To celebrate the final week of NZ Music Month, Rolling Stone AU/NZ asked a selection of musicians to name their favourite Aotearoa artists and explain what makes them so unique.
tei. is a producer and singer-songwriter making waves in Aotearoa R&B and hip hop. Her latest single, “Primal”, may sound sexy and cool on the surface, but it’s about the jealousy and insecurity of a former partner.
“They would become extremely jealous when I was just out at the club working and performing or seeing my friends,” she says.
“The song is basically me trying to prove myself as loyal while making light of the situation and still being sexy about it. I think it’s a mood many people have experienced, where they’re just trying to have fun and get lit, but some people try to bring them down.”
While tei. is finding her own sound these days, there was a particular artist that massively influenced her when she was growing up in Central Auckland.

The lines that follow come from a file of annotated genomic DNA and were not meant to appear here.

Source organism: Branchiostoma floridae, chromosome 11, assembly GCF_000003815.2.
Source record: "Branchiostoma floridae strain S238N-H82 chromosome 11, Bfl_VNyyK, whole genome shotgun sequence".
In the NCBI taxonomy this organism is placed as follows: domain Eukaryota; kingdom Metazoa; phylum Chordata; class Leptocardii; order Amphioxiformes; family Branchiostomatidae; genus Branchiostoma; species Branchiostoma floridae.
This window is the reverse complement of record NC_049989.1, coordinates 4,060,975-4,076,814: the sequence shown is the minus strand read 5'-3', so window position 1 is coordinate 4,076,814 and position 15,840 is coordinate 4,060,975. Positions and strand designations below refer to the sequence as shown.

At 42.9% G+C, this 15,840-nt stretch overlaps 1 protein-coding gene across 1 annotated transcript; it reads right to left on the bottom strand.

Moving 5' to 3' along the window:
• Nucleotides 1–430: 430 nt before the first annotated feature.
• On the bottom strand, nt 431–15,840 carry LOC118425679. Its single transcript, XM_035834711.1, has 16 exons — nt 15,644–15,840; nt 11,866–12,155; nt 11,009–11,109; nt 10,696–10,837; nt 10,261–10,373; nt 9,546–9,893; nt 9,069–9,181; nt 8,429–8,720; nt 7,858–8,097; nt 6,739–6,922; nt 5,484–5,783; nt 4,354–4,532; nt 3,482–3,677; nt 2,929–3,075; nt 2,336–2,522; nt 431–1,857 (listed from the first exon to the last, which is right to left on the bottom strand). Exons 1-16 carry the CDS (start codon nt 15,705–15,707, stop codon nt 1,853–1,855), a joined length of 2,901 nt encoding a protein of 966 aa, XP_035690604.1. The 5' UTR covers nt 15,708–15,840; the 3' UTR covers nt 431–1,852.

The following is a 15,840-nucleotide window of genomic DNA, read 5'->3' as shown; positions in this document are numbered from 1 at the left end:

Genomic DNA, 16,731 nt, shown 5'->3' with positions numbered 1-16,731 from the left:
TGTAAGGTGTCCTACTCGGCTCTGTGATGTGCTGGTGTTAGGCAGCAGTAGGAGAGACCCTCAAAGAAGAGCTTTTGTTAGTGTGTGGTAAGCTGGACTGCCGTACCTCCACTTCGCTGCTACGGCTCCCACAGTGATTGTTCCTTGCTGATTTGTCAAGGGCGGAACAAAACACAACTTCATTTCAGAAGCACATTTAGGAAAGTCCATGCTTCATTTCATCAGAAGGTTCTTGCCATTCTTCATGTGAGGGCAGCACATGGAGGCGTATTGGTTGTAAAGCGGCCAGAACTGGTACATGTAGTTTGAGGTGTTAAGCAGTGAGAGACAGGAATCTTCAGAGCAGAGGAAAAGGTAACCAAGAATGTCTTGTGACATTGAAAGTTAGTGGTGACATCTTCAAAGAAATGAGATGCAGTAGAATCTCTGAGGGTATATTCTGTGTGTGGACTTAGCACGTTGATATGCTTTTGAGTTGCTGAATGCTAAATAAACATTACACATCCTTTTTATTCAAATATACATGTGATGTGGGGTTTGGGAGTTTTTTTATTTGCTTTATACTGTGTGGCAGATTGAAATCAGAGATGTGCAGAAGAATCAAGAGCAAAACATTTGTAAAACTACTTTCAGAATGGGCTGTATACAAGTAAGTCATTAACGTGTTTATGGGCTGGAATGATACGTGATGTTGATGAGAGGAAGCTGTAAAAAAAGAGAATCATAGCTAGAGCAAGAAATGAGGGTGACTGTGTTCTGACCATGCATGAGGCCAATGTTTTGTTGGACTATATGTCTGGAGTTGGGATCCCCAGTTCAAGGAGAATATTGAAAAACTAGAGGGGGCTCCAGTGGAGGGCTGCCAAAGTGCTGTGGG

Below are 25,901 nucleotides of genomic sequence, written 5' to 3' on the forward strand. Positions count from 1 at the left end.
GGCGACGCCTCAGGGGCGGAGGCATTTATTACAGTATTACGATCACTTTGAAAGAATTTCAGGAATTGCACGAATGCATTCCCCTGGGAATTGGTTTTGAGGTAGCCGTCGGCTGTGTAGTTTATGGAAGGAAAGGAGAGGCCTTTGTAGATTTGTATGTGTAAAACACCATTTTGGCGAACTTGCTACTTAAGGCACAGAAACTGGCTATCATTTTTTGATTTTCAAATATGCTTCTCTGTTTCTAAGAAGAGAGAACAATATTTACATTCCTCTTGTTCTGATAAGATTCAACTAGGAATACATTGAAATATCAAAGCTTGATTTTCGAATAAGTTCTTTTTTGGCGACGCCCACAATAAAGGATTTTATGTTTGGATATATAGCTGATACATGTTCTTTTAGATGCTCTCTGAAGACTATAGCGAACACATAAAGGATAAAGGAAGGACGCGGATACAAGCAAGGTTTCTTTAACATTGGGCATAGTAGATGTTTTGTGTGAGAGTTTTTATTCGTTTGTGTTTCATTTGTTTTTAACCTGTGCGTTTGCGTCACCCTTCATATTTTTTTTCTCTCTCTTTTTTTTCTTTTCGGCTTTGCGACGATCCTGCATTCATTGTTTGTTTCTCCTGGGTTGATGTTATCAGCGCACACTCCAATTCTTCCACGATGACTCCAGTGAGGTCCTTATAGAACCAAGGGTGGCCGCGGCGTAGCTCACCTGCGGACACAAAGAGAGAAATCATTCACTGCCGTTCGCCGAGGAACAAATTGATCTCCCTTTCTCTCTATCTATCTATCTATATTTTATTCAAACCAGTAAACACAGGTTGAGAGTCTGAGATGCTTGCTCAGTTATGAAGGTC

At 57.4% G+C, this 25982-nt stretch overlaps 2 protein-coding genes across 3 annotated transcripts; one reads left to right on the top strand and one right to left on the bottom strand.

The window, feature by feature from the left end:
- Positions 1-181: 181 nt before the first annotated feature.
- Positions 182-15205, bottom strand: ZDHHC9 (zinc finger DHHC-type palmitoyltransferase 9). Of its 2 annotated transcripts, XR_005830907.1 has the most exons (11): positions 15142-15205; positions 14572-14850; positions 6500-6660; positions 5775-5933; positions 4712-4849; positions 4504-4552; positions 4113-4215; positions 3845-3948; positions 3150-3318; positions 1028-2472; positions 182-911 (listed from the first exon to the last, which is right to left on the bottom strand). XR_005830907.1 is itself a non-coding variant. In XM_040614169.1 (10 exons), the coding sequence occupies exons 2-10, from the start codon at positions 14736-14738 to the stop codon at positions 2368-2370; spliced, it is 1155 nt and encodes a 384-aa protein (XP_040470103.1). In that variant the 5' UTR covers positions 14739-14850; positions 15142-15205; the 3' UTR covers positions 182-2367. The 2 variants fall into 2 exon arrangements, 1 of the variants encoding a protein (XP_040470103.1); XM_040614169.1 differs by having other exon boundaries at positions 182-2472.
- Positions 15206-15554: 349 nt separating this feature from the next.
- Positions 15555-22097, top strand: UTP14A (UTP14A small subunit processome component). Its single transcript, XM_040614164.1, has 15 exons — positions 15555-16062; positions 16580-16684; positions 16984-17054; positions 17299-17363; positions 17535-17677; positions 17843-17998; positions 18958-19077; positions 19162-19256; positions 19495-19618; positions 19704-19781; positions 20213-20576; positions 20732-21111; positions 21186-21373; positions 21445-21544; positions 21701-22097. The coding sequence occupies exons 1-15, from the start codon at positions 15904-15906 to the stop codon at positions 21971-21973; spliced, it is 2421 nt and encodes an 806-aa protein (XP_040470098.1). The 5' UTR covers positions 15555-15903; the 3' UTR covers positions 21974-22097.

Below, she explains what makes Che Fu so special:
My favourite Kiwi act who inspired me the most growing up as a young musician in central Tāmaki Makaurau was Che Fu. Growing up in and around Grey Lynn meant I was exposed to some of the most innovative R&B and hip hop coming out of Aotearoa during the late 90’s and early 2000’s, and Che Fu was a huge part of that.
At the time as a kid I didn’t know what it was that was drawing me to the music, I just loved it! But now I have the language for it – melodic innovation, poly-harmony, lyricism, storytelling at its finest.
Che Fu is the true meaning of an artist, and soldier for his people. I’ll never forget “Fade Away” – it was blown on sirens down all the backstreets, the message of that song made me believe I could be more than just a kid from the central suburbs. I wanted to move mountains every time I heard that song.